Dagonists Through the Ages

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Author (in-game): Larina Hanus

A short essay on the newly confirmed Waking Flame cult by Larina Hanus, scholar on Daedric cults.

Cults collect an eccentric conglomeration of supporters, initiates, and leaders. Due to the nature of worship of Daedric Princes, as well as societal differences in how those beings are perceived, these cults can take on a variety of base demographics. For example, the Diseased cult of Peryite consists almost entirely of self-described social castaways. On the opposite end of the spectrum, the Natural Order is a venerated group filled with nobles and aristocrats who secretly follow the Prince of Pestilence.

The cults of Mehrunes Dagon also vary in make-up and zeal depending on where the cult was formed and what the core demographic tends to be. The Brotherhood of Destruction, which existed from 2E 115 to 2E 140, pulled from the destitute of Imperial city. The Brotherhood managed to remain relatively secret for five years as their numbers grew. They rose to notoriety when they launched an attack against the middle-class merchants in the city. Many trade routes were crippled when key merchants disappeared, only to be found tortured to death.

The Bloodfire cult, in operation from 2E 243 to 2E 244, was less subtle. Created and populated almost entirely by members of the nobility, the cult thought it better to act swiftly and attempt to crush the heart of Ravenwatch. With the help of their foot servants, the cultists locked the doors to each of the great houses in the city and set the buildings ablaze. The city’s non-cult-affiliated nobility was spared from a gruesome death by a handful of servants who warned them of the plot. Every member of the Bloodfire cult was captured and sentenced to death.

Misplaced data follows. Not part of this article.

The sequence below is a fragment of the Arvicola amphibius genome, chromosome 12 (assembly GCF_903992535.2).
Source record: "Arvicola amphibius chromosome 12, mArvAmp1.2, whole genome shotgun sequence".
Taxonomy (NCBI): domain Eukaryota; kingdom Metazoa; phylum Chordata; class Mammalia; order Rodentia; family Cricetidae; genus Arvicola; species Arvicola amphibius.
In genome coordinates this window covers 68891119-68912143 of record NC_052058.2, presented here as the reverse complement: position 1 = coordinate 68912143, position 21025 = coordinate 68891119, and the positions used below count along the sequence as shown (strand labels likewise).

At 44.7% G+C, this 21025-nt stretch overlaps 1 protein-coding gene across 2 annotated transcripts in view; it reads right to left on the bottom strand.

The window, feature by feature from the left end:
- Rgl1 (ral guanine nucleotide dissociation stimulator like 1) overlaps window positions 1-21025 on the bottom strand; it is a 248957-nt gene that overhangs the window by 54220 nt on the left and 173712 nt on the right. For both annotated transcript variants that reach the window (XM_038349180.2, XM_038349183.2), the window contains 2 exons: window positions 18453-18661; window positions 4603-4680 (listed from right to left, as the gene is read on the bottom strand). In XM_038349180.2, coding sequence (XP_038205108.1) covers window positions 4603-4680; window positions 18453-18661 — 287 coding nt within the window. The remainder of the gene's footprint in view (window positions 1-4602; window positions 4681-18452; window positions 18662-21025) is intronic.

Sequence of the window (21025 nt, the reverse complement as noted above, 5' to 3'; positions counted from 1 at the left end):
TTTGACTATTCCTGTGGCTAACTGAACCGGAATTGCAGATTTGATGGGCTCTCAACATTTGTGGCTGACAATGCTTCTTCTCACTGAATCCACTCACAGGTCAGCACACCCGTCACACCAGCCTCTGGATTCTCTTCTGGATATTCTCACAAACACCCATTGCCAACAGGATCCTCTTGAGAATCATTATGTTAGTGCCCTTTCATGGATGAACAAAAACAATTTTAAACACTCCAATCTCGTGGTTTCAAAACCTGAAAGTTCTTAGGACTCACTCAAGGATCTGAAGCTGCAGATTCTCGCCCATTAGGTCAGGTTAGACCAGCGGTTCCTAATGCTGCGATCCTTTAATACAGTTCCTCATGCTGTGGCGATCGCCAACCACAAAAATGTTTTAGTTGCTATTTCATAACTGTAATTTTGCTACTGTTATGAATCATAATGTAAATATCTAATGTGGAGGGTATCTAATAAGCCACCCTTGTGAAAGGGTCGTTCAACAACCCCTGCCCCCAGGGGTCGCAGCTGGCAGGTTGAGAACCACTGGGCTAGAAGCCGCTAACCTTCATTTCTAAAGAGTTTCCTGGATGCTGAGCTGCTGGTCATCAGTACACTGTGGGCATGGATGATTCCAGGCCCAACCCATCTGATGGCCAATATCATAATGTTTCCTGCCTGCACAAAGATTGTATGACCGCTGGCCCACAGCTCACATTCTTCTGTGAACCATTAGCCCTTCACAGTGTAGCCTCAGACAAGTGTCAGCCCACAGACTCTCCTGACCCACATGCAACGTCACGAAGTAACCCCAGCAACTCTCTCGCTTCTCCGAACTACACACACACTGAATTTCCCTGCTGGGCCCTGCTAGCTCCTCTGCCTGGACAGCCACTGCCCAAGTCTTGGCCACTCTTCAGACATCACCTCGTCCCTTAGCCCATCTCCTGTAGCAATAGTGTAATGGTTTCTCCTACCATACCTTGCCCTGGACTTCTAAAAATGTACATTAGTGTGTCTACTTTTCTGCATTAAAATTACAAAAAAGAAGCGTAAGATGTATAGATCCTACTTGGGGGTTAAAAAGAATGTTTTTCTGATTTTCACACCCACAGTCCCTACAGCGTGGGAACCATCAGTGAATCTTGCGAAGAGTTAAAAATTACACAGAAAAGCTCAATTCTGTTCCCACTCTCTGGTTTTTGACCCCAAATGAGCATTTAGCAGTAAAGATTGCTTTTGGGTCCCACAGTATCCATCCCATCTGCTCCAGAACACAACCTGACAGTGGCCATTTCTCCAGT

The Order of the Waking Flame, a cult currently making itself known in Blackwood and other locations, appears to be a combination of older Dagon cults and newer initiates. Like the Bloodfire cult, identified Waking Flame members all hail from noble houses. They tend to span generations, with one notable identified pair consisting of a well-to-do Imperial count and his son.

Unlike the Bloodfire cult, the Waking Flame’s methodology is more aligned with the Brotherhood of Destruction. They seem content to wait and hide their activities until the time is right to strike. Once their plans unfold, cult activity will appear sporadic, covert, and restrained. But, as more sightings are confirmed and cult activity increases, bloodier and more disastrous activities will undoubtedly come to light. It would not surprise me if, in a few months’ time, many unsolved mysteries that have plagued city officials in the Blackwood region are solved simply by the nature of the cult exposing their plans.

If the Waking Flame continues in the Brotherhood’s footsteps, their next move will consist of a large-scale attack on a prominent target. Their allegiance to Mehrunes Dagon, like the Dagonist cults of the past, can only lead to death and destruction. That much is certain for a group that follows the so-called Prince of Disaster.

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